Leaders aren’t born they are made. And they are made just like anything else, through hard work. And that’s the price we’ll have to pay to achieve that goal, or any goal.
How can small business owners continue to compete with the 21st century demands on their organizations? This is a question most small business owners ponder. Recently, I had an opportunity to answer this question. I conducted a study on several small businesses in my area. The purpose of my investigation was to address how small businesses can improve their success in the public sector with a strategic approach.
The case examples of four small companies involved in federal contracting were evaluated in Oak Ridge, Tennessee. These companies had survived the turbulent times in the public sector; they have had a proven success record in securing million-dollar contracts in a government environment.
There is a widely believed myth that 9 out of 10 new businesses fail in the first year. Headd, author of Redefining Business Success: Distinguishing Between Closure and Failure, conducted a study for the Small Business Administration providing that this is not the case. He found that only one-third of new businesses closed under negative circumstances. However, Headd found the leading factors to business survival were good starting capital, an educated owner, adequate resources, and good people.
The study revealed several common threads for successful businesses in regard to government contracting. From the results, the investigation showed four critical tasks necessary to achieve this competitive advantage: (1) inspire vision, (2) define core competencies, (3) apply strategic thinking, and (4) connect with employees. The results also demonstrated that successful small businesses can improve their chances of developing, growing, and maintaining their presence in government contracting with a strategic approach to business thinking.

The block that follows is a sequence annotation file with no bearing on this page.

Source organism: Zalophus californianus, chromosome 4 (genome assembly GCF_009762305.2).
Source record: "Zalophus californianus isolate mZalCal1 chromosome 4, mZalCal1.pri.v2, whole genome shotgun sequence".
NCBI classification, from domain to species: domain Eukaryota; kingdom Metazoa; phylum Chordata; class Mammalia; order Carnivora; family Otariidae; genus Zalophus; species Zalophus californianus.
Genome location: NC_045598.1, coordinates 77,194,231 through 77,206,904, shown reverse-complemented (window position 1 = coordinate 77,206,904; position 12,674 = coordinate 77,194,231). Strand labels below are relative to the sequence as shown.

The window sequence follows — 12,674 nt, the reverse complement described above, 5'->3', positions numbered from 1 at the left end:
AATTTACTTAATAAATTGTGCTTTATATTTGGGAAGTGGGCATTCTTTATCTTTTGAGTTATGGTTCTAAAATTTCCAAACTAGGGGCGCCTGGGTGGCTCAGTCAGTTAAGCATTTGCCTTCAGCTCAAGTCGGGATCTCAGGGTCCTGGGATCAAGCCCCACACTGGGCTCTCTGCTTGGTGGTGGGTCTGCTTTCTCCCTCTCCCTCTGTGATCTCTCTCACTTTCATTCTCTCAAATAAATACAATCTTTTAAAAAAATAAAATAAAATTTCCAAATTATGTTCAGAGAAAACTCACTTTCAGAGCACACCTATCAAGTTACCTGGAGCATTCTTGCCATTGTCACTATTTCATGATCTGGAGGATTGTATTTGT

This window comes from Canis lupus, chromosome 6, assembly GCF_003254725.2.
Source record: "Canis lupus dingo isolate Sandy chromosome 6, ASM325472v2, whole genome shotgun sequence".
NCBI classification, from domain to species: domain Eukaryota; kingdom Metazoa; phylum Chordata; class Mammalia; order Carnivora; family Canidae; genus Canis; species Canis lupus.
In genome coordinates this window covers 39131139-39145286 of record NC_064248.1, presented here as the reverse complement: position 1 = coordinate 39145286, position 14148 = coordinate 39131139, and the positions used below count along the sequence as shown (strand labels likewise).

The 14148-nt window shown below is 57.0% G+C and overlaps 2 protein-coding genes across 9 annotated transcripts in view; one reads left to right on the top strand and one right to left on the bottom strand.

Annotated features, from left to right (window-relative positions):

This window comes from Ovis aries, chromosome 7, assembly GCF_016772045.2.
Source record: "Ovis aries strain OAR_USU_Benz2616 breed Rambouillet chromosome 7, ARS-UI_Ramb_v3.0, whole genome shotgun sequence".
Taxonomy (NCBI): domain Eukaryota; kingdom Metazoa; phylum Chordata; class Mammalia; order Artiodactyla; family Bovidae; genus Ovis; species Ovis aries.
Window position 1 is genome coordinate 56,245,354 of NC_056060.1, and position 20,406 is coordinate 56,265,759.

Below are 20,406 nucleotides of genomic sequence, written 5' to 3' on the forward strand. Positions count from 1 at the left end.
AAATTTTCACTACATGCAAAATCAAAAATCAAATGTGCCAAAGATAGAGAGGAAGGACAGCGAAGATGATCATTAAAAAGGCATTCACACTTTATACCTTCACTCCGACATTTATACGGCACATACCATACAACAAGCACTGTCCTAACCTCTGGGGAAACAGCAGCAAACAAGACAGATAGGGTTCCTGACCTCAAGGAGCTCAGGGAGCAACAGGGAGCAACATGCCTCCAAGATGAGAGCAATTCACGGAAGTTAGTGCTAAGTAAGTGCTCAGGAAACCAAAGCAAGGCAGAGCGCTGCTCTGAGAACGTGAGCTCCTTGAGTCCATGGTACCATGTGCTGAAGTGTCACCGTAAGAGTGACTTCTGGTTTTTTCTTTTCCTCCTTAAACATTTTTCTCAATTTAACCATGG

In spite of a hostile and competitive environment, these small businesses have managed to grow. It was evident that vision played a critical factor. Wacker, Taylor, and Means, authors of The Visionarys Handbook, maintain that successful organizations and individuals aspire to change with its environment while holding on to its true
vision. Therefore, organizational leaders should conduct strategic thinking and planning in the confines of their vision.
Headd, B. (2003). Redefining Business Success: Distinguishing Between Closure and Failure, Small Business Economics, 21, 51-61.
Wacker, W., Taylor, J., & Means, H. (2000). The Visionarys Handbook. New York: HarperBusiness.
© 2006 by Daryl D. Green